Most versions of camcorders, from pocket to HD, have a waterproof version, though pocket camcorders offer the most range. Waterproof generally means that the camcorder is usable up to about 10 feet (3.05 meters) below the surface of the water. Video quality tends to suffer underwater, as does audio (if sound is even an option). But for travelers -- and beachgoers with butter fingers -- having a water-proof camcorder is a little more insurance against losing those precious vacation memories.
Clearly, a camcorder won't work well without light. Even low-light and no-light models use optics to make the technology viable. The quality of the lens is important, but more important is the optic zoom number. Most models have a standard 10X zoom -- don't go for anything less unless you'll always be shooting very close to a subject. Don't pay too much attention to digital zoom numbers, however, since this indicates only how much the electronics can artificially enlarge the image the lens captures. The more it enlarges the image, the less quality the footage will have.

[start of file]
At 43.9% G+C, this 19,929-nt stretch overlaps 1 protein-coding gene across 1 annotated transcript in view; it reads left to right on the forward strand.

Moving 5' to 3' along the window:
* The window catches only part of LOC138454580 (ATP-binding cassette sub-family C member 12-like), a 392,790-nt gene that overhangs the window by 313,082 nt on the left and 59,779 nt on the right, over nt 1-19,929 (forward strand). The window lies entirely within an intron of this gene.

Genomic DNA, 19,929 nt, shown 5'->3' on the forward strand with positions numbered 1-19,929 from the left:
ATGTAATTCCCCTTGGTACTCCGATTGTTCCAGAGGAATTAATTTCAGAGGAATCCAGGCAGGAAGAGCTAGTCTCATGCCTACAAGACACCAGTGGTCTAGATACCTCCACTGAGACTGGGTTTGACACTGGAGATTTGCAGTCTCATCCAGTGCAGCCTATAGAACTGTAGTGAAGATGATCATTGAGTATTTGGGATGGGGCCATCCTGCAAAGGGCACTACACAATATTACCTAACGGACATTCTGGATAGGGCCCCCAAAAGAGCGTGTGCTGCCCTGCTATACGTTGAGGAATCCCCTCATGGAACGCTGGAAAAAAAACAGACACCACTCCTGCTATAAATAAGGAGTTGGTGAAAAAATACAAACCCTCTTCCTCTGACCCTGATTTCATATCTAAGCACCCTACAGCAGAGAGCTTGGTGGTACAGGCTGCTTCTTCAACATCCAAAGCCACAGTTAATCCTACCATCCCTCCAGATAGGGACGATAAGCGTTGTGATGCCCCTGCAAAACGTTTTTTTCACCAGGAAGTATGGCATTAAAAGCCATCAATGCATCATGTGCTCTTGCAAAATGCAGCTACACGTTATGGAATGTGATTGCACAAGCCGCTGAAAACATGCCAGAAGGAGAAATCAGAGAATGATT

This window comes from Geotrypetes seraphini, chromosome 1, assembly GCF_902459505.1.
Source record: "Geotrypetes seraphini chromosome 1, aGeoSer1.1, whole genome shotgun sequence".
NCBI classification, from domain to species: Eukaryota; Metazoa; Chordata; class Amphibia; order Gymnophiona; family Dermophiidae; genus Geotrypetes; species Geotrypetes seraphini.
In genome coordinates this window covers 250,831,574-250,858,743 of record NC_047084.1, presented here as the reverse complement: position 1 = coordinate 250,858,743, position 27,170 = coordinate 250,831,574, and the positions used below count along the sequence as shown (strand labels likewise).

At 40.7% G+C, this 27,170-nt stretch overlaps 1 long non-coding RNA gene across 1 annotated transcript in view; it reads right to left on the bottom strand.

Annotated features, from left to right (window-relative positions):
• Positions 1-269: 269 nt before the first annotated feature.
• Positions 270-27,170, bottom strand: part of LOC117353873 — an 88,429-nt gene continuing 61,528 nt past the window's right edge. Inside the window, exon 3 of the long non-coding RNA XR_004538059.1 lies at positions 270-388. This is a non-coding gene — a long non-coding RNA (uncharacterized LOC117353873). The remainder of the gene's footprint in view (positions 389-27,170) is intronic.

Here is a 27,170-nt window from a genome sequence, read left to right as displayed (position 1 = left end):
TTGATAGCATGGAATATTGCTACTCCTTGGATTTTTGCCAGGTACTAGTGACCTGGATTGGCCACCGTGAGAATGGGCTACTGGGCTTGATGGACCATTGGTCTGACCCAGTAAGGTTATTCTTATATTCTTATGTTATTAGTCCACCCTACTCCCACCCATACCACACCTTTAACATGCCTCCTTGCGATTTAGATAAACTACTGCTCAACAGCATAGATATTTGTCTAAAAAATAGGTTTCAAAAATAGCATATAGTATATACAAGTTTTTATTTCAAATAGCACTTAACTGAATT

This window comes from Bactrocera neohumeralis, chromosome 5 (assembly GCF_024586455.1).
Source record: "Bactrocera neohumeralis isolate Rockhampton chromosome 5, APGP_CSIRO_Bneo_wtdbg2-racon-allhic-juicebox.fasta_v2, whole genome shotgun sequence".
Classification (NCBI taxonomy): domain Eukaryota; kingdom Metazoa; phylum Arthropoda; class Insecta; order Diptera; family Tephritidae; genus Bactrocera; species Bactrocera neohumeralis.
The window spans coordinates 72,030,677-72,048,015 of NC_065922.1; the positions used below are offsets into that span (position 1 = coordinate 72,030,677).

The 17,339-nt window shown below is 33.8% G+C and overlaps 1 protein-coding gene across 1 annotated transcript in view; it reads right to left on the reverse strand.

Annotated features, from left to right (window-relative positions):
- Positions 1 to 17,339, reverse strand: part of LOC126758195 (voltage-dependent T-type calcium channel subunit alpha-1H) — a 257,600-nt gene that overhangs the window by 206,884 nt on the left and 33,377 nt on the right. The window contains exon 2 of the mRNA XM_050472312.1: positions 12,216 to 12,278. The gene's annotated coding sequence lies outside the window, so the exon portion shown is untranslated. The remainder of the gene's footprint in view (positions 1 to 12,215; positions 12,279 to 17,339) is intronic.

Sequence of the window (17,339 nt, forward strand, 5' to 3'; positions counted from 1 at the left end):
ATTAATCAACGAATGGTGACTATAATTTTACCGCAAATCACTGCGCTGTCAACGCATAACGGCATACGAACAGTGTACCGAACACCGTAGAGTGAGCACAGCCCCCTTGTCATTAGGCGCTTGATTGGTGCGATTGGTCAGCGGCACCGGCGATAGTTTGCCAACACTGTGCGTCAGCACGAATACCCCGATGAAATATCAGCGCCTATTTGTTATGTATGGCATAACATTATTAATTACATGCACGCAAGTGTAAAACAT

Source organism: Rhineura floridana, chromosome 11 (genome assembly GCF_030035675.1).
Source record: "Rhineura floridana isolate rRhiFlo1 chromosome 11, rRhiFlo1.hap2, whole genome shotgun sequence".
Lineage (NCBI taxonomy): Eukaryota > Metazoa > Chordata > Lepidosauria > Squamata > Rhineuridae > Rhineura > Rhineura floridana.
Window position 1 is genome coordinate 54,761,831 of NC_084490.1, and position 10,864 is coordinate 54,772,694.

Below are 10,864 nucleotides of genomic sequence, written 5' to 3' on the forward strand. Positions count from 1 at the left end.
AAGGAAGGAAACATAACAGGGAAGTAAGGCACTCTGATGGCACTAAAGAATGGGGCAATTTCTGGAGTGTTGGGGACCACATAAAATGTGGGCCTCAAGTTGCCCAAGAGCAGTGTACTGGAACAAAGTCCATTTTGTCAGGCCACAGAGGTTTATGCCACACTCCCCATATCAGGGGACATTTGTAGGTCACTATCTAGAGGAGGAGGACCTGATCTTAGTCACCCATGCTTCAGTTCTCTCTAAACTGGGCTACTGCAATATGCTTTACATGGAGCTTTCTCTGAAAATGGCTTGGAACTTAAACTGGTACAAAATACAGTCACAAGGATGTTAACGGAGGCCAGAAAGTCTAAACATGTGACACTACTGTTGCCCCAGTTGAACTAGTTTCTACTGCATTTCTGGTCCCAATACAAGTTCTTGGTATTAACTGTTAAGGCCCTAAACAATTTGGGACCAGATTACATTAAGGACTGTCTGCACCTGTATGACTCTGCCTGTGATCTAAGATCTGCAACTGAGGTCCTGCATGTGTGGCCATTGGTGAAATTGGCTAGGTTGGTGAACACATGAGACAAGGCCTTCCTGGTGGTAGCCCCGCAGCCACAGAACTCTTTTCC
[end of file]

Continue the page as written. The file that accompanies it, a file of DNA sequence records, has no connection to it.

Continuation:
Although low-light and infra-red camcorders are useful for fixed surveillance posts and ghost hunting, they don't offer much for the average consumer, and high prices don't justify the limited use.
For lots more information on gadgets and appliances, see the links below.
Lots More Information
- Buchanan, Matt. "Giz Explains: Every Video Format You Need To Know." Gizmodo.com. (Nov. 24, 2011) http://gizmodo.com/5093670/giz-explains-every-video-format-you-need-to-know
- Harris, Tom. "How Camcorders Work." HowStuffWorks.com. (Nov. 23, 2011) https://electronics.howstuffworks.com/camcorder.htm